Saturday, October 27, 2007

The use of science to regulate industry and trade has gone on steadily. The scientific revolution of the seventeenth century was the precursor of the industrial revolution. In consequence, man has suffered the impact of an enormously enlarged control of physical energies without any corresponding ability to control himself and his own affairs. Knowledge divided against itself, a science to whose incompleteness is added an artificial split, has played its part in generating enslavement of men, women and children in factories in which they are animated machines to tend inanimate machines. It has maintained sordid slums, flurried and disconnected careers, grinding poverty and luxurious wealth, brutal exploitation of nature and man in times of peace and high explosives and noxious gases in times of war. Man, a child in understanding of himself, has placed in his hands physical tools of incalculable power. He plays with them like a child, and whether they work harm or good is largely a matter of accident. The instrumentality becomes a master and works fatally as if possessed of a will of its own--not because it has a will but because man has not.

John Dewey, The Public and Its Problems (1927)

Saturday, September 15, 2007

The time comes when each one of us has to give up as illusions the expectations which, in his youth, he pinned upon his fellow-men, and when he may learn how much difficulty and pain has been added to his life by their ill-will.

Sigmund Freud, Civilization and Its Discontents (1929)

Saturday, July 28, 2007

[Such a thesis] would hold that whenever the playing field for disputes is tilted--where some individuals have more power than others (in other words, always)--fairness cannot be expected to win out over arrangements that benefit the powerful.

Mark Engler, Review of Joseph Stiglitz's Making Globalization Work.

Monday, July 9, 2007

“The problem for good-hearted Westerners…is that they seem fated to live out their lives as idiots (in the old sense of ‘idiot,’ in which the term refers to a merely private person, one who has no part in public affairs.) They are ingrates and dilettantes—ingrates because their affluence is made possible by the suffering of the poor and dilettantes because they are no longer able to relate thought to action. They cannot imagine how things could be made better.”

Richard Rorty, review of Ian McEwan’s Saturday

Friday, April 6, 2007


J.J. Redick writes poetry:

But you could have guessed that.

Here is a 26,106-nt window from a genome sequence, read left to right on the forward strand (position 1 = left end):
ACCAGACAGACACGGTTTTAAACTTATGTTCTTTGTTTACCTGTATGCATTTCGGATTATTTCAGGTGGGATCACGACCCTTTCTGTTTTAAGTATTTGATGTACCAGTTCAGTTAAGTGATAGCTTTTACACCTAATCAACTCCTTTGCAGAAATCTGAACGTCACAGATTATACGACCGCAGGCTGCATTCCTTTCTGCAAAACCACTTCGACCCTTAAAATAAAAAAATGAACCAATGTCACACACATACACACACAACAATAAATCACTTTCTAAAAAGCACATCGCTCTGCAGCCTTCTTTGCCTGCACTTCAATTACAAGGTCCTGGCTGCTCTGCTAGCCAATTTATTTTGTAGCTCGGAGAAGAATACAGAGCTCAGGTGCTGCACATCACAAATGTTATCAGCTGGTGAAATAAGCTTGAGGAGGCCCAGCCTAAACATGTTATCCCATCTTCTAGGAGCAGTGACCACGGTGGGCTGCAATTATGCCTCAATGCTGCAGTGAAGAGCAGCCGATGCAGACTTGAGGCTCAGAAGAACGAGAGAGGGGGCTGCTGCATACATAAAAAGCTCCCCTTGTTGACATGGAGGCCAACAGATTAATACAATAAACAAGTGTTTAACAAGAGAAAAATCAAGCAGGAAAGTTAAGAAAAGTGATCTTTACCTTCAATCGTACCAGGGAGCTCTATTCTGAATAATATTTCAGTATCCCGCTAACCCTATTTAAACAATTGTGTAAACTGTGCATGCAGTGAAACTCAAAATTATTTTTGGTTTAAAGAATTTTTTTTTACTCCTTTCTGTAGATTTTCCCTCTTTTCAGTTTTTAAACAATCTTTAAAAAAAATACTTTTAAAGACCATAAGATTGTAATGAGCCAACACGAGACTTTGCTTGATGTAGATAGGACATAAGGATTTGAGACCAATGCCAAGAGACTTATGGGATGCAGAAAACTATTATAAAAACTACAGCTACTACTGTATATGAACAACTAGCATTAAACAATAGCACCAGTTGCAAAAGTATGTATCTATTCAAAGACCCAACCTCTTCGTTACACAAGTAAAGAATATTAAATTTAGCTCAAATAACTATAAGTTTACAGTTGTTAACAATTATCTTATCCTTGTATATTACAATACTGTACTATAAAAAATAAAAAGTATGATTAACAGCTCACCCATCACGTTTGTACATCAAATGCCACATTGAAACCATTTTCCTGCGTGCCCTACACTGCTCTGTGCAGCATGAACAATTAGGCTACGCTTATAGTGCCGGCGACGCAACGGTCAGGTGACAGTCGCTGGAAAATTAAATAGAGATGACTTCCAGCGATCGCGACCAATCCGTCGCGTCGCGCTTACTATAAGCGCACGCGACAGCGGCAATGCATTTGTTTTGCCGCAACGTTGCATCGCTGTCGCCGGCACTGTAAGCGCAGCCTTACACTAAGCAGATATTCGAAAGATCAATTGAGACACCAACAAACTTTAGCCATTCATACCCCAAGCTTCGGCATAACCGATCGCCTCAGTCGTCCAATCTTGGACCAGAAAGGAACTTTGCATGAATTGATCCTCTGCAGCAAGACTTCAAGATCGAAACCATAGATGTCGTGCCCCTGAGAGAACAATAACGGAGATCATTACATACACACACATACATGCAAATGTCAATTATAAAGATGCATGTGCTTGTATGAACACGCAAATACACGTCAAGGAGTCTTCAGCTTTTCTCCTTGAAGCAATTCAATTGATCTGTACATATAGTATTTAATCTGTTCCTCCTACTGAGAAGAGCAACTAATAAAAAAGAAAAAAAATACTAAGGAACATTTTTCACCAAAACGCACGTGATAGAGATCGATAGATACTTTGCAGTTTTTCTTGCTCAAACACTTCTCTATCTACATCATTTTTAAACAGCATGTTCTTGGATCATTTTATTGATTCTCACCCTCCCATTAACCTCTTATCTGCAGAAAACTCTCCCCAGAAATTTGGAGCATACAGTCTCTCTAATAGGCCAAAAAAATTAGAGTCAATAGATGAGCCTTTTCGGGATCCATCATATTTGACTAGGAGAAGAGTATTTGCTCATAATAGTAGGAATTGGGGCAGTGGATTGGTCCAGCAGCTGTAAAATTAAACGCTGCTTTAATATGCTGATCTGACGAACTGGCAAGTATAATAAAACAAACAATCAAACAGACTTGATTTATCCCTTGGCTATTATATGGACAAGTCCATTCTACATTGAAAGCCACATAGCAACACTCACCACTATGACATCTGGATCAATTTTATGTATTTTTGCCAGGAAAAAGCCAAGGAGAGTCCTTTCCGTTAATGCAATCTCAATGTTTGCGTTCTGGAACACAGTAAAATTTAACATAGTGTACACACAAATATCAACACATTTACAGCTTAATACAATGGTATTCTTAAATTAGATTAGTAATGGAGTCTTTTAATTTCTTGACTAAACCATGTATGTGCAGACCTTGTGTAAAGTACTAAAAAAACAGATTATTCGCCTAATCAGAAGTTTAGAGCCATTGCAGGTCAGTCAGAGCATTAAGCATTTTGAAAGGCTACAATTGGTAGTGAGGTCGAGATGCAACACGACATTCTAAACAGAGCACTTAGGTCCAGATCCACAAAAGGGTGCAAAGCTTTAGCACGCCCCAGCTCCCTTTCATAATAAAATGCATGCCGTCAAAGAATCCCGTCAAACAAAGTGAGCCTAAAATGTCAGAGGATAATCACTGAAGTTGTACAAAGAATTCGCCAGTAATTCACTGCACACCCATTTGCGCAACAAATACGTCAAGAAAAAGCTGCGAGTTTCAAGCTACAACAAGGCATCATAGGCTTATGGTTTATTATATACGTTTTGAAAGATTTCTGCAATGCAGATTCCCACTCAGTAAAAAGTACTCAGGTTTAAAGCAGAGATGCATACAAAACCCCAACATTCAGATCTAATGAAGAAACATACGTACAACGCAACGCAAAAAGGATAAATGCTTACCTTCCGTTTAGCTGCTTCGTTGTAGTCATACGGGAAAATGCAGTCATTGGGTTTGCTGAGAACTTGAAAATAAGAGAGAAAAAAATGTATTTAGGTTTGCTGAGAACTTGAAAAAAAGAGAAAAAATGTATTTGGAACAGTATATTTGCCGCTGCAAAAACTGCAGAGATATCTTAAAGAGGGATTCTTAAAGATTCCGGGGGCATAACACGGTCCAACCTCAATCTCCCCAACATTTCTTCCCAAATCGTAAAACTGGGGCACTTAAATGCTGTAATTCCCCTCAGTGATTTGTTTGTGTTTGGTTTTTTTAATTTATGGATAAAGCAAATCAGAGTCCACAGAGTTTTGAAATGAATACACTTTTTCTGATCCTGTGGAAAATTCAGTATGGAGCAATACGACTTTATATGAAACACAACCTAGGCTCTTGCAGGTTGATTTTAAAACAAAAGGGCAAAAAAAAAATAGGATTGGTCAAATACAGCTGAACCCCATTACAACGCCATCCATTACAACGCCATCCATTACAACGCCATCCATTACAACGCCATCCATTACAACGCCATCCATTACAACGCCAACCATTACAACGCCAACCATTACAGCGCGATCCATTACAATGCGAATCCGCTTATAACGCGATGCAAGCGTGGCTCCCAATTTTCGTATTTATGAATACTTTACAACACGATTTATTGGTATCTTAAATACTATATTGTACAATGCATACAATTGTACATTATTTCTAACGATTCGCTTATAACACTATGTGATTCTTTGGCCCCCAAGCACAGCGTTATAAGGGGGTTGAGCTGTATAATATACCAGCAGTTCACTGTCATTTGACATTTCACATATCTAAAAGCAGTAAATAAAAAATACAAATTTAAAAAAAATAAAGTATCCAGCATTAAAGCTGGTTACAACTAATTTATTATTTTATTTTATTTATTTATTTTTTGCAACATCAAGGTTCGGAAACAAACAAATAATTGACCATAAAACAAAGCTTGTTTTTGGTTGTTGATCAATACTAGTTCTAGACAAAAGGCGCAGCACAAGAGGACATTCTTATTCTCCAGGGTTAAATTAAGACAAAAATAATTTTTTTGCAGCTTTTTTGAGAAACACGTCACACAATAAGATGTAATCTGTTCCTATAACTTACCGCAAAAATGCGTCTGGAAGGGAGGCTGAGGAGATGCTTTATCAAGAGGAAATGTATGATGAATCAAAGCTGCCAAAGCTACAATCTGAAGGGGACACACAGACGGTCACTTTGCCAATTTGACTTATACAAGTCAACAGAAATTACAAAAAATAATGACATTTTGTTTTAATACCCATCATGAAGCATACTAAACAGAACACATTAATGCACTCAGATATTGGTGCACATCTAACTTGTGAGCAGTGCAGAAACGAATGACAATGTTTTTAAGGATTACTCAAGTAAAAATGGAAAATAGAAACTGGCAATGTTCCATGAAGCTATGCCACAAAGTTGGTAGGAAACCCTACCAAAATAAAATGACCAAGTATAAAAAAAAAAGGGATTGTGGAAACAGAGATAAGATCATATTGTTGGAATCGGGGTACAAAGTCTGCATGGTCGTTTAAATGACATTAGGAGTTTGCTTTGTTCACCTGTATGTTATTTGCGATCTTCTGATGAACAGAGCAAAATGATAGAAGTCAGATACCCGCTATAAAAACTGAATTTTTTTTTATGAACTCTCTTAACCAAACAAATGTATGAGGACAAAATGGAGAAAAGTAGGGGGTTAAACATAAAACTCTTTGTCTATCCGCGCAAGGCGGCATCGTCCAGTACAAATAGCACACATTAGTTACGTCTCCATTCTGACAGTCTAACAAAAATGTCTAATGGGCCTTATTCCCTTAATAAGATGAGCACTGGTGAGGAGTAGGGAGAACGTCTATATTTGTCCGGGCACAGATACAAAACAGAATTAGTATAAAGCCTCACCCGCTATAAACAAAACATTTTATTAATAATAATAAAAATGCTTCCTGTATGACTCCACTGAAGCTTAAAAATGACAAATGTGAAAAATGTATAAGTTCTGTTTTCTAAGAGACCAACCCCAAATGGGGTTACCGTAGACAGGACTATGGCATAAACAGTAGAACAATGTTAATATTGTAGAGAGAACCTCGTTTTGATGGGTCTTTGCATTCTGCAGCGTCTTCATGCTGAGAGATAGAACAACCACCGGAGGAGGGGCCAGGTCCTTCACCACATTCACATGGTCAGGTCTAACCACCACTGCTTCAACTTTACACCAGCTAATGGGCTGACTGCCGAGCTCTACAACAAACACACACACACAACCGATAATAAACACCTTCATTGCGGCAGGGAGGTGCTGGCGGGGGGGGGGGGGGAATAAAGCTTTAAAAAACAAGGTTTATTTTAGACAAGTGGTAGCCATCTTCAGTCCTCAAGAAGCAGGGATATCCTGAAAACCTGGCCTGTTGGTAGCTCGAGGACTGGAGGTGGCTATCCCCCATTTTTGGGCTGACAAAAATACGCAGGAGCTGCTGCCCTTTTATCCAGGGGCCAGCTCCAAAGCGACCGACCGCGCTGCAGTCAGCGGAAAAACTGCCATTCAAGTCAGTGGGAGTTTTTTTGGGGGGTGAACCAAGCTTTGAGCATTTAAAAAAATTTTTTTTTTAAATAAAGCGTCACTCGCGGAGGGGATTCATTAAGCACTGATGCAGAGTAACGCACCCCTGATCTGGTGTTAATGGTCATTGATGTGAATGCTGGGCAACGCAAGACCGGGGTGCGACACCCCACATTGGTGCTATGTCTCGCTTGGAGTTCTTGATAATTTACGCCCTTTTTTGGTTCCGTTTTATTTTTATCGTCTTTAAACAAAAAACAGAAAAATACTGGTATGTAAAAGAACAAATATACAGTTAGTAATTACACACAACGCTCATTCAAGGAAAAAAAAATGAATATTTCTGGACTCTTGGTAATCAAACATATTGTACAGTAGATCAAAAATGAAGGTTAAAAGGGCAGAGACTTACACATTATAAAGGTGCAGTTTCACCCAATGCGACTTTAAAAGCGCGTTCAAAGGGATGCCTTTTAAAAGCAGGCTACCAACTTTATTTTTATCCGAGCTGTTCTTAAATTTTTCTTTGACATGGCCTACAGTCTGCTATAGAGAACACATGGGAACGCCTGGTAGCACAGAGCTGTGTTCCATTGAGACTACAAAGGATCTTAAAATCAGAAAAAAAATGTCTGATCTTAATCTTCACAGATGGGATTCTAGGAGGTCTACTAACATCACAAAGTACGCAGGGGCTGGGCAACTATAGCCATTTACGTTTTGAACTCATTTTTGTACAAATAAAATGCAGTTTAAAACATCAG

What you could never have guessed is that Dave Cowens, former Celtics great who, famously, in the prime of his career, left professional basketball to drive a cab, only to return later that year and make the All-Star team, is the author of an only recently discovered epic-poem titled Parquet.

Scholars who have read it say that it is the poem Charles Olson would have written had he played taller than his height—but at six feet seven, Olson was afraid to bang, and you know what kind of poetry that makes for. Maximus my ass.

Sunday, March 18, 2007

Bong Hits 4 Jesus

Or: "who were expelled from the academies for crazy & publishing obscene odes on the windows of the skull...."

As reported here:

Those of you not registered at the NYT, here is the story in brief:

As the Olympic torch was carried through the streets of Juneau on its way to the 2002 winter games in Salt Lake City, students were allowed to leave the school grounds to watch. The school band and cheerleaders performed. With television cameras focused on the scene, Mr. Frederick [a senior at the school] and some friends unfurled a 14-foot-long banner with the inscription: 'Bong Hits 4 Jesus.'

Mr. Frederick later testified that he designed the banner, using a slogan he had seen on a snowboard, “to be meaningless and funny, in order to get on television.” Ms. Morse [the principal of the school] found no humor but plenty of meaning in the sign, recognizing “bong hits” as a slang reference to using marijuana. She demanded that he take the banner down. When he refused, she tore it down, ordered him to her office, and gave him a 10-day suspension.

Mr. Frederick is now suing Ms. Morse and the school district for violating his first amendment rights. The case, like a soul from a dead body, has risen from the vulgar depths of the lower courts to the heavenly sphere of the Supreme Court, which will soon pronounce judgement on its righteousness or villainy.

The case is fascinating for any number of reasons, perhaps not least because Ms. Morse apparently had to stop to decipher that the inscription was some kind of "slang reference to using marijuana." Principals are so lame. But the case is also fascinating because, as the New York Times plays it up, it has temporarily aligned the Felix religious right with the Oscar American Civil Liberties Union (odd couples indeed), and (again, a series of firsts) because it pits the religious right against the Bush Administration, which can't look past its hatred of drugs and its apple-polishing respect for authority long enough to see that if students are not allowed to hold up a banner that says "Bong Hits 4 Jesus," then they may not be able to hold up a banner that says "John 3:16."